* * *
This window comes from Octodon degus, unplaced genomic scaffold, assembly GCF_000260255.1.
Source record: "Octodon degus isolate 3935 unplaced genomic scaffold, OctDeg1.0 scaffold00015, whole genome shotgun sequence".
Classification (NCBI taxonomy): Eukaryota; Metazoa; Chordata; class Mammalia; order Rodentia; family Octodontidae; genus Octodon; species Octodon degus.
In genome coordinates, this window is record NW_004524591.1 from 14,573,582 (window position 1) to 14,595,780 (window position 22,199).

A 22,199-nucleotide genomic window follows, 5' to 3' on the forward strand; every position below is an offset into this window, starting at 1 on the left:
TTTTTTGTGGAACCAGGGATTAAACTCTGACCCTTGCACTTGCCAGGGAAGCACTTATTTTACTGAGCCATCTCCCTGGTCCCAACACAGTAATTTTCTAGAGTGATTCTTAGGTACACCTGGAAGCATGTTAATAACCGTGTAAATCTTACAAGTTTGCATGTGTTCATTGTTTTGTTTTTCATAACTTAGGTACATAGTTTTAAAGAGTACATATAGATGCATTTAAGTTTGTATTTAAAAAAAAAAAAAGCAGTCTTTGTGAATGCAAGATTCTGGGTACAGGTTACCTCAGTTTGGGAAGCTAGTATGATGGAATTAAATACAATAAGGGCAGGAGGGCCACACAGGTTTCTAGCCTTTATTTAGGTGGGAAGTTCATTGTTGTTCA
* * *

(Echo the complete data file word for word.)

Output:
This window comes from Octodon degus, unplaced genomic scaffold, assembly GCF_000260255.1.
Source record: "Octodon degus isolate 3935 unplaced genomic scaffold, OctDeg1.0 scaffold00015, whole genome shotgun sequence".
Classification (NCBI taxonomy): Eukaryota; Metazoa; Chordata; class Mammalia; order Rodentia; family Octodontidae; genus Octodon; species Octodon degus.
In genome coordinates, this window is record NW_004524591.1 from 14,573,582 (window position 1) to 14,595,780 (window position 22,199).

A 22,199-nucleotide genomic window follows, 5' to 3' on the forward strand; every position below is an offset into this window, starting at 1 on the left:
TTTTTTGTGGAACCAGGGATTAAACTCTGACCCTTGCACTTGCCAGGGAAGCACTTATTTTACTGAGCCATCTCCCTGGTCCCAACACAGTAATTTTCTAGAGTGATTCTTAGGTACACCTGGAAGCATGTTAATAACCGTGTAAATCTTACAAGTTTGCATGTGTTCATTGTTTTGTTTTTCATAACTTAGGTACATAGTTTTAAAGAGTACATATAGATGCATTTAAGTTTGTATTTAAAAAAAAAAAAAGCAGTCTTTGTGAATGCAAGATTCTGGGTACAGGTTACCTCAGTTTGGGAAGCTAGTATGATGGAATTAAATACAATAAGGGCAGGAGGGCCACACAGGTTTCTAGCCTTTATTTAGGTGGGAAGTTCATTGTTGTTCA